The Federal Energy Regulatory Commission has given Columbia Gas Transmission LLC the green light to place into service part of the proposed expansion of its Ohio storage facilities. The NiSource Inc. pipeline subsidiary was cleared to begin service at nine new storage wells and seven well lines at the Crawford storage site about 45 miles south of Columbus, OH. FERC did not authorize service for two other wells and six well lines. "We will authorize these facilities once we receive documentation that restoration is proceeding satisfactorily," the letter order said [CP08-431]. So far Columbia has drilled 11 of 19 new wells that it plans for the Crawford site, said spokesman Kelly Merritt. The Crawford expansion will increase the working gas capacity of Columbia's Crawford storage facilities by 3 Bcf (see NGI, March 23). Columbia has begun work to expand its Weaver storage field about 50 miles northeast of Columbus, OH. The pipeline plans to rework 20 existing wells and do some pipeline construction, Merritt said. The expansion of the Weaver site would add 3.7 Bcf of storage capacity. Both the Crawford and Weaver storage expansions are targeted for service by November, he said. The combined deliverability from Weaver and Crawford fields will be increased by 100 MMcf/d.
The Federal Energy Regulatory Commission has issued a favorable environmental assessment to Transcontinental Gas Pipe Line for its proposed 308,500 Dth/d system expansion to serve natural gas markets in the Southeast. The Williams pipeline subsidiary proposes to construct three 42-inch diameter pipeline loops with a combined length of approximately 22.06 miles adjacent to its existing system in Alabama and South and North Carolina, as well as add a new 20,500-hp compressor station in Anderson County, SC, and modify eight existing compressor stations in Mississippi, Alabama, Georgia and South and North Carolina. New Service from the 85 North Expansion Project would be available in two phases, subject to FERC approval. Phase I would increase capacity by 90,000 Dth/d by the summer of 2010, while Phase II would increase capacity by 218,500 Dth/d by the summer of 2011, according to Tulsa, OK-based Williams. It estimates that the 85 North project will cost approximately $248 million. Combined with its Mobile Bay South II project, the 85 North expansion creates over half a Bcf of takeaway capacity from Station 85 in west-central Alabama to downstream markets, according to Williams. It noted that the project is positioned to provide Transco customers with access to more than 3 Bcf/d of new domestic and liquefied natural gas (LNG) supplies at Station 85 over the next few years.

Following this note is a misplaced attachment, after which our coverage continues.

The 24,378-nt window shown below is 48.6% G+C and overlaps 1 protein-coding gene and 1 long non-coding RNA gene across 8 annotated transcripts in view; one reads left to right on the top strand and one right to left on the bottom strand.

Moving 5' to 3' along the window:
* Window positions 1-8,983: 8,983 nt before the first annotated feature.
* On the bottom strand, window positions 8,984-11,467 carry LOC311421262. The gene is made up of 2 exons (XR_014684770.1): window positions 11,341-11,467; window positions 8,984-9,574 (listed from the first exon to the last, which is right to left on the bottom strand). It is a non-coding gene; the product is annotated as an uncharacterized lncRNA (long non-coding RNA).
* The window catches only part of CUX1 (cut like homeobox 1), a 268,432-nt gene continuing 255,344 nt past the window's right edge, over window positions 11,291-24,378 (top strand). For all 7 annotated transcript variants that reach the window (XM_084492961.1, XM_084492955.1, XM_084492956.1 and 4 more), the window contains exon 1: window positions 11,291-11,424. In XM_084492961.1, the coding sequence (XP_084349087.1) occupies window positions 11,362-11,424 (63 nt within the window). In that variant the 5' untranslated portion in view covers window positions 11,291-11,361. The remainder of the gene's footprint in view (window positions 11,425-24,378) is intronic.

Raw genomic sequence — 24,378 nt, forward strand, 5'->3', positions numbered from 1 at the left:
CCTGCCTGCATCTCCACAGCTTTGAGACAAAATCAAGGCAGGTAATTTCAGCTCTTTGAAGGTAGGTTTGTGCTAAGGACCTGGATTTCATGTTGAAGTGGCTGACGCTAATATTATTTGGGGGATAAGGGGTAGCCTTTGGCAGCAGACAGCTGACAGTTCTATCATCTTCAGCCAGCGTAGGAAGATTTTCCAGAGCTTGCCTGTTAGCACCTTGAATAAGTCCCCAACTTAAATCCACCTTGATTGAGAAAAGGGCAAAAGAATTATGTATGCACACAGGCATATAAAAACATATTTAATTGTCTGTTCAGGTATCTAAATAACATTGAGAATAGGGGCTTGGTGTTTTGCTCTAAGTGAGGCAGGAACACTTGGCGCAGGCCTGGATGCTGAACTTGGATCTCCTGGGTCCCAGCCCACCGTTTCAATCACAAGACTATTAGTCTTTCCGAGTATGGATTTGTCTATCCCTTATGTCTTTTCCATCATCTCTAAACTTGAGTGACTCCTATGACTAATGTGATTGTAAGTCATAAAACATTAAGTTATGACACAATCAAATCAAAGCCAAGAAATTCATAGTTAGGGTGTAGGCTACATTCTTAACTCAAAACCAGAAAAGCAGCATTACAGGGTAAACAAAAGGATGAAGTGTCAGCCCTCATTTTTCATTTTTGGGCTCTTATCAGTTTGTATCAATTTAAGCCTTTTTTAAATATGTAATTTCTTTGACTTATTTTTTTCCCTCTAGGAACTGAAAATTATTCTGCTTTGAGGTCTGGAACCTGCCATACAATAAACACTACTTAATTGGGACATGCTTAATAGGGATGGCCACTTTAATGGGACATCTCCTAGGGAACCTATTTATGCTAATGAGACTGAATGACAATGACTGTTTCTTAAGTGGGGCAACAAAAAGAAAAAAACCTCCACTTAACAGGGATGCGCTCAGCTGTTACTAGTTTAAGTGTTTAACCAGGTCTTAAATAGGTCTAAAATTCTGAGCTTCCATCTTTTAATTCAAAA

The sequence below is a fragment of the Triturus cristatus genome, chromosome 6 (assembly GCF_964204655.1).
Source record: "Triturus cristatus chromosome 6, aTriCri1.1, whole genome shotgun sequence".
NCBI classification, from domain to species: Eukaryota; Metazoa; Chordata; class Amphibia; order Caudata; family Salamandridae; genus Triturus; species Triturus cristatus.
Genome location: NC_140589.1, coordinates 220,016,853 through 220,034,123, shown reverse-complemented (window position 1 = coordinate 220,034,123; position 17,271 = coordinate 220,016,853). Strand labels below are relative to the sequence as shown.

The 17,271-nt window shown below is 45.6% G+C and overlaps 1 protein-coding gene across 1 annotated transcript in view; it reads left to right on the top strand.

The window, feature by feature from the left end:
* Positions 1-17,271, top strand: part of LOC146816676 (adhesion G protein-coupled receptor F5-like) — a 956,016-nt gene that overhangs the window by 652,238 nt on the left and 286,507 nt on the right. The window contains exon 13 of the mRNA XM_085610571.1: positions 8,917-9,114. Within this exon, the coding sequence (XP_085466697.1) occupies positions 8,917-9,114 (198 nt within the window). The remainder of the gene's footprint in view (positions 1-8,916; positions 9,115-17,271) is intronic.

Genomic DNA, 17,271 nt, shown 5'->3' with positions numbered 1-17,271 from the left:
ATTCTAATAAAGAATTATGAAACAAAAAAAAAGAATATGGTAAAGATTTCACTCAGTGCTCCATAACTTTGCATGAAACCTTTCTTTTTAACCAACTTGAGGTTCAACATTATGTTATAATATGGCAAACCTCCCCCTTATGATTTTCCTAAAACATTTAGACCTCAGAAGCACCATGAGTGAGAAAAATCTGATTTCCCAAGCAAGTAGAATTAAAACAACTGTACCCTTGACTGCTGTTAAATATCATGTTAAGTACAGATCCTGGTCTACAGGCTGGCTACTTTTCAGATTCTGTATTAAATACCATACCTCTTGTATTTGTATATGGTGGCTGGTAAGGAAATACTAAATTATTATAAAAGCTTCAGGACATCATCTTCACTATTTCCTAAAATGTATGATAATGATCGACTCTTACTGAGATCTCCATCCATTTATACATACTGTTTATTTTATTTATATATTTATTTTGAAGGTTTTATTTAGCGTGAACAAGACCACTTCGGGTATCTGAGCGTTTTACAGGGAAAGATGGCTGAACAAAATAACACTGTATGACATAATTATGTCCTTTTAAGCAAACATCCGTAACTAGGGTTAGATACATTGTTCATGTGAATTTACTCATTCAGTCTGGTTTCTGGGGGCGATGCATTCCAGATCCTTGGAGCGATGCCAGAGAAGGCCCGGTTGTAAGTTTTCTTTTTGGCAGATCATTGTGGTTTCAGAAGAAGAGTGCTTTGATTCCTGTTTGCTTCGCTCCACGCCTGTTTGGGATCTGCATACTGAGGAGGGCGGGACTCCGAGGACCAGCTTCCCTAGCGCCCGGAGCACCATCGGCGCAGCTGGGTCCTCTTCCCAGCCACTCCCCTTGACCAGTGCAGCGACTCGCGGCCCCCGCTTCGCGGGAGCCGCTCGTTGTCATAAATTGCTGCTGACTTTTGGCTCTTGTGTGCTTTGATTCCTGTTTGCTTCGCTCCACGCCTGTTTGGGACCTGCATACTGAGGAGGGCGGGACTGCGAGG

The U.S. Environmental Protection Agency (EPA) has granted California a waiver to enforce a state greenhouse gas emissions standard for new motor vehicles, beginning with the current model year. Environmentalists and state officials immediately lauded the much-anticipated move by EPA Administrator Lisa Jackson. Saying the decision puts "law and science" on the same first-priority footing, Jackson said she considers this the "appropriate course under the law" in granting the waiver. "This waiver is consistent with the [federal] Clean Air Act as it's been used for the last 40 years and supports the prerogatives of 13 states and the District of Columbia." Bernadette Del Chiaro, a clean energy advocate for Environment California, predicted that the EPA waiver will result in California reducing its global warming pollution by 158 million metric tons by 2020, "eliminating the pollution from 30 million cars for a year and saving consumers $36 billion at the pump."